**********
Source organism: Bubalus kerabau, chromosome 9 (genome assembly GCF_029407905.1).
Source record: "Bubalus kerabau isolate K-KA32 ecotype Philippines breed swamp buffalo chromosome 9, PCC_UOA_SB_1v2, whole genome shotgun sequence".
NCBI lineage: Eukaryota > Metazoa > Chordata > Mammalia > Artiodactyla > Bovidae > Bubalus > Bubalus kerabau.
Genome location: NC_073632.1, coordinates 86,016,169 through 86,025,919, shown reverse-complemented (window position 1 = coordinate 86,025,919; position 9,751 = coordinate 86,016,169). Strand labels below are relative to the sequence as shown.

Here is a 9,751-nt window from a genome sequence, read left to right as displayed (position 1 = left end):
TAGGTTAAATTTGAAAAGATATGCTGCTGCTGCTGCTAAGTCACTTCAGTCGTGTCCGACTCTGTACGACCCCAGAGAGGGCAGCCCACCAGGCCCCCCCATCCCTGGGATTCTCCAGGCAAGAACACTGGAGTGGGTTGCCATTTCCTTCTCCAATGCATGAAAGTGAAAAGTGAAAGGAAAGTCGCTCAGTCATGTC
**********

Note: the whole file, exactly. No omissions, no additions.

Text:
Source organism: Bubalus kerabau, chromosome 9 (genome assembly GCF_029407905.1).
Source record: "Bubalus kerabau isolate K-KA32 ecotype Philippines breed swamp buffalo chromosome 9, PCC_UOA_SB_1v2, whole genome shotgun sequence".
NCBI lineage: Eukaryota > Metazoa > Chordata > Mammalia > Artiodactyla > Bovidae > Bubalus > Bubalus kerabau.
Genome location: NC_073632.1, coordinates 86,016,169 through 86,025,919, shown reverse-complemented (window position 1 = coordinate 86,025,919; position 9,751 = coordinate 86,016,169). Strand labels below are relative to the sequence as shown.

Here is a 9,751-nt window from a genome sequence, read left to right as displayed (position 1 = left end):
TAGGTTAAATTTGAAAAGATATGCTGCTGCTGCTGCTAAGTCACTTCAGTCGTGTCCGACTCTGTACGACCCCAGAGAGGGCAGCCCACCAGGCCCCCCCATCCCTGGGATTCTCCAGGCAAGAACACTGGAGTGGGTTGCCATTTCCTTCTCCAATGCATGAAAGTGAAAAGTGAAAGGAAAGTCGCTCAGTCATGTC